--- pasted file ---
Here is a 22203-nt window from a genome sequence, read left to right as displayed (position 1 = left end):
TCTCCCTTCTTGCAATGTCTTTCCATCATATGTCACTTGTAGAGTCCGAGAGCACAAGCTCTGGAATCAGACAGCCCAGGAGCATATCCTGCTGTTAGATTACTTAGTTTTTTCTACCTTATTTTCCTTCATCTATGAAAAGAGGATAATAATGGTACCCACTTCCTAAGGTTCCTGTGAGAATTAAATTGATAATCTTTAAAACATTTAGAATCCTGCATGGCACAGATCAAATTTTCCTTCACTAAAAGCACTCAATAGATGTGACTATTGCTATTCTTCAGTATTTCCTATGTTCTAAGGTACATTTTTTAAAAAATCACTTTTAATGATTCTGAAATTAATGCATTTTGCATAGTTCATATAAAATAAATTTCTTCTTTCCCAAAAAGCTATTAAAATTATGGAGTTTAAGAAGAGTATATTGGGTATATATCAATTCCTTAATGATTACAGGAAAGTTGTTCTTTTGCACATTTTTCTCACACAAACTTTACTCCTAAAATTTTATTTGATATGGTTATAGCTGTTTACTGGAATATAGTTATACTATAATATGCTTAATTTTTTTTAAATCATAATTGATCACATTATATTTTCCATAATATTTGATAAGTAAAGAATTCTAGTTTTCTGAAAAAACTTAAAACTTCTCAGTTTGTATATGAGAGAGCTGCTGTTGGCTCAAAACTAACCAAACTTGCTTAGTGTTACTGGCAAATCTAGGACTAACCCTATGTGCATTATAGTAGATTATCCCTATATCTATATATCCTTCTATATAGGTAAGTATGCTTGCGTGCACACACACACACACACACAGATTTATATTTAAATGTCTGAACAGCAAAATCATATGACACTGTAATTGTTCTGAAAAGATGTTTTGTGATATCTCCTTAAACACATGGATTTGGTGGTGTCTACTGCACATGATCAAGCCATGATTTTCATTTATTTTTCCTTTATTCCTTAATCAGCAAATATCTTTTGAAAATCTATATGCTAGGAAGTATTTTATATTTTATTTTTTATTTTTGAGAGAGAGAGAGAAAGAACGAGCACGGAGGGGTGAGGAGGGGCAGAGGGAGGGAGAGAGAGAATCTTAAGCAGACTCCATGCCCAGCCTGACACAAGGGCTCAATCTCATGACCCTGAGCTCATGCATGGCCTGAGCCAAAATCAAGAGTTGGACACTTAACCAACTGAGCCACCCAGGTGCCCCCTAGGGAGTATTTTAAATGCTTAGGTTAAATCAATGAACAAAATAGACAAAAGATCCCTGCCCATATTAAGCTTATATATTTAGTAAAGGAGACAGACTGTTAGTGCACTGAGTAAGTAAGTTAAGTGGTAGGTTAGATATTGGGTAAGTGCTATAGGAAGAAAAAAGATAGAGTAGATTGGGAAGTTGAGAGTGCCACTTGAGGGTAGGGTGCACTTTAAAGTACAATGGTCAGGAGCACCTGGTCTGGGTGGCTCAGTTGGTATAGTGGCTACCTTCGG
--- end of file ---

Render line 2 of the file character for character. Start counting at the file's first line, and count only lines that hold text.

TCTCCCTTCTTGCAATGTCTTTCCATCATATGTCACTTGTAGAGTCCGAGAGCACAAGCTCTGGAATCAGACAGCCCAGGAGCATATCCTGCTGTTAGATTACTTAGTTTTTTCTACCTTATTTTCCTTCATCTATGAAAAGAGGATAATAATGGTACCCACTTCCTAAGGTTCCTGTGAGAATTAAATTGATAATCTTTAAAACATTTAGAATCCTGCATGGCACAGATCAAATTTTCCTTCACTAAAAGCACTCAATAGATGTGACTATTGCTATTCTTCAGTATTTCCTATGTTCTAAGGTACATTTTTTAAAAAATCACTTTTAATGATTCTGAAATTAATGCATTTTGCATAGTTCATATAAAATAAATTTCTTCTTTCCCAAAAAGCTATTAAAATTATGGAGTTTAAGAAGAGTATATTGGGTATATATCAATTCCTTAATGATTACAGGAAAGTTGTTCTTTTGCACATTTTTCTCACACAAACTTTACTCCTAAAATTTTATTTGATATGGTTATAGCTGTTTACTGGAATATAGTTATACTATAATATGCTTAATTTTTTTTAAATCATAATTGATCACATTATATTTTCCATAATATTTGATAAGTAAAGAATTCTAGTTTTCTGAAAAAACTTAAAACTTCTCAGTTTGTATATGAGAGAGCTGCTGTTGGCTCAAAACTAACCAAACTTGCTTAGTGTTACTGGCAAATCTAGGACTAACCCTATGTGCATTATAGTAGATTATCCCTATATCTATATATCCTTCTATATAGGTAAGTATGCTTGCGTGCACACACACACACACACACAGATTTATATTTAAATGTCTGAACAGCAAAATCATATGACACTGTAATTGTTCTGAAAAGATGTTTTGTGATATCTCCTTAAACACATGGATTTGGTGGTGTCTACTGCACATGATCAAGCCATGATTTTCATTTATTTTTCCTTTATTCCTTAATCAGCAAATATCTTTTGAAAATCTATATGCTAGGAAGTATTTTATATTTTATTTTTTATTTTTGAGAGAGAGAGAGAAAGAACGAGCACGGAGGGGTGAGGAGGGGCAGAGGGAGGGAGAGAGAGAATCTTAAGCAGACTCCATGCCCAGCCTGACACAAGGGCTCAATCTCATGACCCTGAGCTCATGCATGGCCTGAGCCAAAATCAAGAGTTGGACACTTAACCAACTGAGCCACCCAGGTGCCCCCTAGGGAGTATTTTAAATGCTTAGGTTAAATCAATGAACAAAATAGACAAAAGATCCCTGCCCATATTAAGCTTATATATTTAGTAAAGGAGACAGACTGTTAGTGCACTGAGTAAGTAAGTTAAGTGGTAGGTTAGATATTGGGTAAGTGCTATAGGAAGAAAAAAGATAGAGTAGATTGGGAAGTTGAGAGTGCCACTTGAGGGTAGGGTGCACTTTAAAGTACAATGGTCAGGAGCACCTGGTCTGGGTGGCTCAGTTGGTATAGTGGCTACCTTCGG